• Honesty priming [11]: a technique from psychology in which respondents are required, prior to the experimental task, to make sentences from scrambled words, and the words are those associated with honesty, truthfulness, etc. Respondents are then said to be primed, meaning that they are subliminally encouraged to give truthful responses in the experimental tasks that follow.
  • Inferred valuation [12]: asking respondents to estimate others’, rather than their own, value of a good or service. This method removes an individual’s sense of agency in their valuation and as a consequence is thought to reduce self-related biases in valuations.
  • Incentive compatibility [13: conditioning a reward (typically a financial reward), or the chance of a reward, on respondents’ choices. In this case, respondents’ choices are linked to a payoff, and hypothetical bias is said to be reduced.
  • Pivot designs [1]: embedding information on respondents’ own choices in the design of the experimental tasks to make the tasks more realistic and so to reduce hypothetical bias (see also “SP-off-RP” designs [14]).

Ex-post approaches:

  • Certainty calibration [15]: asking respondents to indicate how certain they are that they would make their experimental choices in real-world settings. This information is then used to adjust models, termed calibration, in analyses so as to reduce hypothetical bias.
  • Revealed preference calibration [10]: obtaining available market (i.e. real-world) data, in which individuals actually made choices, and adjusting – or calibrating – models using this data. Since uncalibrated models are based on experimental data, using real-world behaviour to make adjustments is thought to reduce hypothetical bias.

Sources

  1. Hensher, D. A., Rose, J. M., & Greene, W. (2015). Applied Choice Analysis. Cambridge: Cambridge University Press
  2. Shah, K. K., Tsuchiya, A., & Wailoo, A. J. (2018). Valuing health at the end of life: A review of stated preference studies in the social sciences literature. Social Science & Medicine, 204, 39-50.
  3. Carson, R. T. and T. Groves (2007). Incentive and informational properties of preference questions. Environmental and Resource Economics 37(1): 181-210.
  4. Lancsar, E., & Burge, P. (2014). Choice modelling research in health economics. In S. Hess & A. Daly (Eds.), Handbook of Choice Modelling. Cheltenham: Edward Elgar Publishing.
  5. Buckell, J. and J. L. Sindelar (2019). The impact of flavors, health risks, secondhand smoke and prices on young adults’ cigarette and e-cigarette choices: a discrete choice experiment. Addiction 114(8): 1427-1435.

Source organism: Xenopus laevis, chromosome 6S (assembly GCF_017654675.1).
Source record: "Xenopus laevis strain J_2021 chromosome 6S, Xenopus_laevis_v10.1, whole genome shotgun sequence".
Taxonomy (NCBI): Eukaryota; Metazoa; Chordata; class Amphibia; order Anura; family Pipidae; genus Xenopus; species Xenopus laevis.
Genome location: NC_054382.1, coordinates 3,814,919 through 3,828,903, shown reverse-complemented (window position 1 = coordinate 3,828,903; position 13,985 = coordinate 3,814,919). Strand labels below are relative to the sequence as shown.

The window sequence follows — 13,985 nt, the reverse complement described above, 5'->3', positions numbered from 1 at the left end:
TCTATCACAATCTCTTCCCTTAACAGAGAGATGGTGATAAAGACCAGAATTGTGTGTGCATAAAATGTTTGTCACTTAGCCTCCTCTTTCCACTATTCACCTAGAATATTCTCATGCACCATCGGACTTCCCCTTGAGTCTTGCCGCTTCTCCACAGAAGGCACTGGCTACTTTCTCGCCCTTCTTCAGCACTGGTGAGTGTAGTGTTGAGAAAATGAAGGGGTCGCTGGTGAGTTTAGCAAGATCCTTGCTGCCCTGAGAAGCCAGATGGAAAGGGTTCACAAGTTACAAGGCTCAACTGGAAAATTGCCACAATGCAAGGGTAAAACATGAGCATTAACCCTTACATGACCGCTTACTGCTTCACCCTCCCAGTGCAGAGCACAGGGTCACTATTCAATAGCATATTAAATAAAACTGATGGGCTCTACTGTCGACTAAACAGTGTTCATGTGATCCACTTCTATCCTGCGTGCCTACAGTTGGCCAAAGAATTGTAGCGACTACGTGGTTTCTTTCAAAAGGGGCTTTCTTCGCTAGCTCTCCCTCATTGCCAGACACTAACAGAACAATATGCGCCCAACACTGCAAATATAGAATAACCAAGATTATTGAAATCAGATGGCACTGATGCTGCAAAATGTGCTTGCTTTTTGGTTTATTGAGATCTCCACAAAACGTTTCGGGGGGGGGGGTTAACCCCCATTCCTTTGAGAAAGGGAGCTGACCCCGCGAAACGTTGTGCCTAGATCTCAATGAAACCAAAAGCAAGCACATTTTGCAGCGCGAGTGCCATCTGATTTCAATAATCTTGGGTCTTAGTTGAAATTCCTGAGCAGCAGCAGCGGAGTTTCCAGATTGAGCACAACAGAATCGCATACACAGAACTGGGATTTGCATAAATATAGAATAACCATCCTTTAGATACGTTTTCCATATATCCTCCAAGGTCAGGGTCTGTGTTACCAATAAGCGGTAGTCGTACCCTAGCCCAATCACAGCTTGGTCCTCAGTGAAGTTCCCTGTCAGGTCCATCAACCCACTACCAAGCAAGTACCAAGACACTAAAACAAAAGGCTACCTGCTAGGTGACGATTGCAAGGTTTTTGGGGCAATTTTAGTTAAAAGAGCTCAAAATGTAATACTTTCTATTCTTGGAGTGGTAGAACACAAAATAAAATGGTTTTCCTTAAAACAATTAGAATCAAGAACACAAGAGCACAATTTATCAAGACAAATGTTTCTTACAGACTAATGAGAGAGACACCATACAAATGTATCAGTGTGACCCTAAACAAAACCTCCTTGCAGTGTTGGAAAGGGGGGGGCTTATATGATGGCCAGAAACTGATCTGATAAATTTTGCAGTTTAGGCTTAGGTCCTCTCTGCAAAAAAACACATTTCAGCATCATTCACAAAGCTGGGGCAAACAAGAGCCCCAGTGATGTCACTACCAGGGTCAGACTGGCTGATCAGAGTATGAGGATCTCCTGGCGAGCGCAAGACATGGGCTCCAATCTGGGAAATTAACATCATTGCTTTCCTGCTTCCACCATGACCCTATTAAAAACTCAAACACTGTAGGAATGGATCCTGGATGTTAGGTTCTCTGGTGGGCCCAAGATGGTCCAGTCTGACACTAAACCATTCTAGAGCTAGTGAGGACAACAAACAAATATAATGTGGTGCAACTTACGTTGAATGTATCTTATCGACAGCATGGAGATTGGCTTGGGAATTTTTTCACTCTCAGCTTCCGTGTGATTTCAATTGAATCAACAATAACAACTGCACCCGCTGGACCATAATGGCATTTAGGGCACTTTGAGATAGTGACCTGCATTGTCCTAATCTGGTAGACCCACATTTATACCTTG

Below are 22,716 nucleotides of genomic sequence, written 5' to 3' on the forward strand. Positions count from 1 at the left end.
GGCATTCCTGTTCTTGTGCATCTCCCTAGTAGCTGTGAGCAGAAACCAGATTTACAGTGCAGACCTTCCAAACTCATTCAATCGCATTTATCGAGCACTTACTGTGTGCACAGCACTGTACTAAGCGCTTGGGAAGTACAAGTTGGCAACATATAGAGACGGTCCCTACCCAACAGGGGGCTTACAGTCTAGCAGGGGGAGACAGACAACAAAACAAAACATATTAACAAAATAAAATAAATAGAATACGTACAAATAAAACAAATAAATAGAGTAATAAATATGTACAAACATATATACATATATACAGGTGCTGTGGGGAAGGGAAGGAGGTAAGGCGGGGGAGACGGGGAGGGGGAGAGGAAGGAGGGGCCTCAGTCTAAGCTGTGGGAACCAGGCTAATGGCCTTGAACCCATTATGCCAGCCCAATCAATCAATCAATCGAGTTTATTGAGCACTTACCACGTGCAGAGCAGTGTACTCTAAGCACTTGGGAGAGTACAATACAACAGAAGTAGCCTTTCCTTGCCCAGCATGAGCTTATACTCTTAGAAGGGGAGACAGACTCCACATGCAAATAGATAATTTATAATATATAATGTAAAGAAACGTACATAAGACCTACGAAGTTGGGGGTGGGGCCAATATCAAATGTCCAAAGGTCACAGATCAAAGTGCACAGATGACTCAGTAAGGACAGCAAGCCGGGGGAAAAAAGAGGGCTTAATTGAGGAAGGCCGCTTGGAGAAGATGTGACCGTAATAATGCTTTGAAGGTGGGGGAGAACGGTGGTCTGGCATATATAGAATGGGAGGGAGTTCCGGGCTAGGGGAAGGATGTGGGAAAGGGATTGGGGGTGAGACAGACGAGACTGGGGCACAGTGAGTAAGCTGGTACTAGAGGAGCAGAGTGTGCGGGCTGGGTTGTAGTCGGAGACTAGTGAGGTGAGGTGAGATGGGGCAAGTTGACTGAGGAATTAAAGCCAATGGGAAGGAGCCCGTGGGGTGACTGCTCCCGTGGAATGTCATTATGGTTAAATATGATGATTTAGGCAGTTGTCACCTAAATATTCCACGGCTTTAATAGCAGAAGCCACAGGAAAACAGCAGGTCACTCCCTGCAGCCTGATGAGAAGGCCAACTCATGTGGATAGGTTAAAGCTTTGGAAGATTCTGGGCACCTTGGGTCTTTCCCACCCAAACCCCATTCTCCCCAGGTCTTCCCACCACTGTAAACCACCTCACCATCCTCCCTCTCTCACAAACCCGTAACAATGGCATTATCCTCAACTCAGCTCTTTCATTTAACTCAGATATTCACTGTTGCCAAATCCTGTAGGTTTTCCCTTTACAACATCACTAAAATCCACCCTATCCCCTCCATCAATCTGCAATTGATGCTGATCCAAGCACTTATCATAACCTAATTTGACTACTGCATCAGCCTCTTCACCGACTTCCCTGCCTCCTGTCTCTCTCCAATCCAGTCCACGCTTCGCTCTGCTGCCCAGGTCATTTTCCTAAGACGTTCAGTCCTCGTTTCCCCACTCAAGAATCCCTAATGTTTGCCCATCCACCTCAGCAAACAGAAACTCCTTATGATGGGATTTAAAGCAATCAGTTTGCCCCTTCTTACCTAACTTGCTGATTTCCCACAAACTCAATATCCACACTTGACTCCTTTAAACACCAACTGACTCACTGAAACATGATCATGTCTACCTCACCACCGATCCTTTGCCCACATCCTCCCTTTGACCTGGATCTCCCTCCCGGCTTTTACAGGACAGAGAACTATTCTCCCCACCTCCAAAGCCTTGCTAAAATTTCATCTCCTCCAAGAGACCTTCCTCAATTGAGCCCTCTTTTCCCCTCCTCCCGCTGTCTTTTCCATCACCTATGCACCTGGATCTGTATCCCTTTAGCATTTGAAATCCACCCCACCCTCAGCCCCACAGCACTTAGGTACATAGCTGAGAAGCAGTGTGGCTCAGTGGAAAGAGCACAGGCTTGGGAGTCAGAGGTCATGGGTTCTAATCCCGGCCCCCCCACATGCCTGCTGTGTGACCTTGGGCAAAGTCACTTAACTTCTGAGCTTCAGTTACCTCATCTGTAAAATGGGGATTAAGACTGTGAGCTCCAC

6. Özdemir, S., Johnson, F. R., & Hauber, A. B. (2009). Hypothetical bias, cheap talk, and stated willingness to pay for health care. Journal of Health Economics, 28(4), 894-901.
  7. Mark, T. L. and J. Swait (2004). Using stated preference and revealed preference modeling to evaluate prescribing decisions. Health Economics 13(6): 563-573.
  8. Quaife, M., Terris-Prestholt, F., Di Tanna, G. L., & Vickerman, P. (2018). How well do discrete choice experiments predict health choices? A systematic review and meta-analysis of external validity. The European Journal of Health Economics, 19(8), 1053-1066.
  9. Murphy, J. J., Allen, P. G., Stevens, T. H., & Weatherhead, D. (2005). A Meta-analysis of Hypothetical Bias in Stated Preference Valuation. Environmental and Resource Economics, 30(3), 313-325.
  10. Buckell, J. and S. Hess (2019). Stubbing out hypothetical bias: improving tobacco market predictions by combining stated and revealed preference data. Journal of Health Economics 65: 93-102.
  11. De Magistris, T., Gracia, A., & Nayga, R. M., Jr. (2013). On the Use of Honesty Priming Tasks to Mitigate Hypothetical Bias in Choice Experiments. American Journal of Agricultural Economics, 95(5), 1136-1154.
  12. Lusk, J. L. and F. B. Norwood (2009). An Inferred Valuation Method. Land Economics 85(3): 500-514.
  13. Smith, Vernon L. Microeconomic systems as an experimental science. The American Economic Review 72.5 (1982): 923-955.
  14. Train, K. E. and W. W. Wilson (2009). Monte Carlo analysis of SP-off-RP data. Journal of Choice Modelling 2(1): 101-117.
  15. Beck, M. J., Fifer, S., & Rose, J. M. (2016). Can you ever be certain? Reducing hypothetical bias in stated choice experiments via respondent reported choice certainty. Transportation Research Part B: Methodological, 89, 149-167.

PubMed feed

https://www.ncbi.nlm.nih.gov/pubmed/clinical/?term=%22hypothetical%20bias%22